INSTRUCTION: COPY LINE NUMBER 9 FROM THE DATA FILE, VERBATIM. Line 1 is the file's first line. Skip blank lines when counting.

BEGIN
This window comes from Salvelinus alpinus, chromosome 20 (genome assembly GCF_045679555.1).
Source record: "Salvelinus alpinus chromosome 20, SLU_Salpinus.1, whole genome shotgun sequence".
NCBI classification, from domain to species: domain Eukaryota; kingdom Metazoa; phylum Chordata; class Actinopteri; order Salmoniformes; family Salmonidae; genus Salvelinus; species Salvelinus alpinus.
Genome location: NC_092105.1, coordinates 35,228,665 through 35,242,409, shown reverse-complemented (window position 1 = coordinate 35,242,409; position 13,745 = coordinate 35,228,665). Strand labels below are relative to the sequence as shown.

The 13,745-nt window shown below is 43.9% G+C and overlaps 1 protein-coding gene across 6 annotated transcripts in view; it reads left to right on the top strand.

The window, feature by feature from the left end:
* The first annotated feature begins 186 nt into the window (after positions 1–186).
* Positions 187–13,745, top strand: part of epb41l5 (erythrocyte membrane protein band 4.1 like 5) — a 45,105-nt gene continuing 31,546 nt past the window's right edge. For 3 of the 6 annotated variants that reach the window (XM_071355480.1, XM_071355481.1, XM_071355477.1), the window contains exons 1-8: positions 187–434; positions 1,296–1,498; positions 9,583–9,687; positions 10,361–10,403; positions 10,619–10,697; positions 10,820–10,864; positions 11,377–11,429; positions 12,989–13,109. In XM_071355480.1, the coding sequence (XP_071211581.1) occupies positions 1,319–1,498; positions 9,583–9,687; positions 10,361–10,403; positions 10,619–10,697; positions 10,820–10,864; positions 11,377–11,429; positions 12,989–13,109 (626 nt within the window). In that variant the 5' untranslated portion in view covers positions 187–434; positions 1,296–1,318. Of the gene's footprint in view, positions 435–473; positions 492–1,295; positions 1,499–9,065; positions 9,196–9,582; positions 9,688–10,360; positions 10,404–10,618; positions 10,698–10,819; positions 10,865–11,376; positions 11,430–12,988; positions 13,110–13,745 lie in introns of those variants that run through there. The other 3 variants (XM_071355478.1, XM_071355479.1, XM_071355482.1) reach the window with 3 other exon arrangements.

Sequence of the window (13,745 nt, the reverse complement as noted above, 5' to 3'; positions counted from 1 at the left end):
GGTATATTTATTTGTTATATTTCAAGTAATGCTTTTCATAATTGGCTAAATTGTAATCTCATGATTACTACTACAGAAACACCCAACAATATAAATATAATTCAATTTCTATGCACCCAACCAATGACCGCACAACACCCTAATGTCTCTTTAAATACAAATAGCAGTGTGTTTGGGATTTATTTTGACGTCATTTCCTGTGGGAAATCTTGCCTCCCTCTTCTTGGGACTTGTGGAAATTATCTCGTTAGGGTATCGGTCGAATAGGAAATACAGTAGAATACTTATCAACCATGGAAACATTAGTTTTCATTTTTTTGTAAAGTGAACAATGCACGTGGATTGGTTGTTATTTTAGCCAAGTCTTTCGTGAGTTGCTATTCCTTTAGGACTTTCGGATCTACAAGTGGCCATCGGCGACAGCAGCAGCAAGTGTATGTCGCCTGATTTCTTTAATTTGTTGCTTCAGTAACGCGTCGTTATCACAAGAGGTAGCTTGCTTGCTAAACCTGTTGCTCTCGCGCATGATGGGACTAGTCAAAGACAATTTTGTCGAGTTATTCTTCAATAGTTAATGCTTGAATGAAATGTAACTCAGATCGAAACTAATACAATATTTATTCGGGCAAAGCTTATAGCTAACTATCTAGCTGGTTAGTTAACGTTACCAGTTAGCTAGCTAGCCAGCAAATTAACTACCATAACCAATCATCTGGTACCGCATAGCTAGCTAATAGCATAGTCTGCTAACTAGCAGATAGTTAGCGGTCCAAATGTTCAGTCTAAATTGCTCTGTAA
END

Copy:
Sequence of the window (13,745 nt, the reverse complement as noted above, 5' to 3'; positions counted from 1 at the left end):